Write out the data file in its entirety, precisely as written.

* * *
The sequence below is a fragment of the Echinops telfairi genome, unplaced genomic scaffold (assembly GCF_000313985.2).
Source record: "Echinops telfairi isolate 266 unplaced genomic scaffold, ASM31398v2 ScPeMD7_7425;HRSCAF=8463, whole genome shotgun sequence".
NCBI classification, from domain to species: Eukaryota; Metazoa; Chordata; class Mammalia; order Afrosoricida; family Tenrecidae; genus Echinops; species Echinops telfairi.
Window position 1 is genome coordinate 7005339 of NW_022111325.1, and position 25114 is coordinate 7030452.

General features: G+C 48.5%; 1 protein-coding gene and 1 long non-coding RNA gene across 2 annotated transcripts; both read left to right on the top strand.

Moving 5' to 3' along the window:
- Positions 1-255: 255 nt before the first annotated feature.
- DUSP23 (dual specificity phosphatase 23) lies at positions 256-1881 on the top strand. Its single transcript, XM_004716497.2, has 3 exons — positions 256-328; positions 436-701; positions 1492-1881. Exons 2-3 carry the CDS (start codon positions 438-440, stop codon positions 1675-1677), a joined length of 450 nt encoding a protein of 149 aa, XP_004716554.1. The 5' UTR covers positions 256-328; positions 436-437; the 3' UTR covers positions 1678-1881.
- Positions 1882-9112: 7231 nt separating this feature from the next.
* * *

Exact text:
The sequence below is a fragment of the Echinops telfairi genome, unplaced genomic scaffold (assembly GCF_000313985.2).
Source record: "Echinops telfairi isolate 266 unplaced genomic scaffold, ASM31398v2 ScPeMD7_7425;HRSCAF=8463, whole genome shotgun sequence".
NCBI classification, from domain to species: Eukaryota; Metazoa; Chordata; class Mammalia; order Afrosoricida; family Tenrecidae; genus Echinops; species Echinops telfairi.
Window position 1 is genome coordinate 7005339 of NW_022111325.1, and position 25114 is coordinate 7030452.

General features: G+C 48.5%; 1 protein-coding gene and 1 long non-coding RNA gene across 2 annotated transcripts; both read left to right on the top strand.

Moving 5' to 3' along the window:
- Positions 1-255: 255 nt before the first annotated feature.
- DUSP23 (dual specificity phosphatase 23) lies at positions 256-1881 on the top strand. Its single transcript, XM_004716497.2, has 3 exons — positions 256-328; positions 436-701; positions 1492-1881. Exons 2-3 carry the CDS (start codon positions 438-440, stop codon positions 1675-1677), a joined length of 450 nt encoding a protein of 149 aa, XP_004716554.1. The 5' UTR covers positions 256-328; positions 436-437; the 3' UTR covers positions 1678-1881.
- Positions 1882-9112: 7231 nt separating this feature from the next.